This morning I went running with my dog.
We followed a dirt road through a corn field alive with singing birds before turning onto a path that winds through a stand of mature oaks and maples. Turning, we followed the same path and road back to where we began and then sprinted a final stretch beside a field filled with horses grazing in heavy mist not yet burned off by the sun. I returned home to find a house still mostly asleep. My two-year-old daughter came downstairs, and I provided her with cereal and bananas. While she ate, I sat in the early morning sunlight streaming into my living room and read the New Testament. Finished with her meal, my daughter sought me out and began happily playing with a cloth bag while I read Paul. Half way through the Epistle to the Romans I looked up to see a little figure before me, head covered with a cloth sack from which escaped delighted giggles. Setting aside the scriptures, I held and wrestled my laughing child until the house finally awoke to the new day.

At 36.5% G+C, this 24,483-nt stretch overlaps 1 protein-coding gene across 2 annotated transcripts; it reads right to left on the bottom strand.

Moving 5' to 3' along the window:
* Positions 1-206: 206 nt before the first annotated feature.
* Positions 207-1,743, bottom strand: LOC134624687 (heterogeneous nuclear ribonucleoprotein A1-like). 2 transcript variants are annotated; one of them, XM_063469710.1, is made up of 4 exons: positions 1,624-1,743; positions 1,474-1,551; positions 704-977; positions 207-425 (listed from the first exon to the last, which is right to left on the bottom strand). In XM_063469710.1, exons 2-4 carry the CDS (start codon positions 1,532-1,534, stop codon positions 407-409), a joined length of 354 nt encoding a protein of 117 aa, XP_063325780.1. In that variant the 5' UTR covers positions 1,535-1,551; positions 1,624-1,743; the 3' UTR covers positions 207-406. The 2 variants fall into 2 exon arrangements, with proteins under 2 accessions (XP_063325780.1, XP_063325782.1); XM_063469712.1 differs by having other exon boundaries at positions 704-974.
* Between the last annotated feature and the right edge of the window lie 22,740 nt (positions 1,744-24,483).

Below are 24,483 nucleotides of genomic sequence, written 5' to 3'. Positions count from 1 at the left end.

Every so often I will examine the well springs of my belief. I search not for the reasons and justifications for what I hope and believe, although I am happy to offer such if asked. Rather, I try to grasp what is at the heart of my experience of God. I can push back rapidly to the joy of personal devotion: prayer, revelation, and the smell of paper and leather from the scriptures. I can capture in my mind the feeling beyond friendship — and sometimes even in its absence — of fellowship with the saints and their foibles and efforts to do God’s work. Beyond these, however, I find a deep sense of gratitude for the world. The beauty of sun, mist, dog, tree, corn, bird song, wife, and child seem so utterly gratuitous and excessive in their loveliness, beyond what I might ever reasonably expect from an indifferent universe. Reading Paul on justification, dodging the Calvinism that lurks within his lines and listening to two-year chatter over bananas and cereal, grace was experienced not as the tripartite relationship of soul, sin, and God, but rather as the gift of a world of great preciousness to an unworthy man.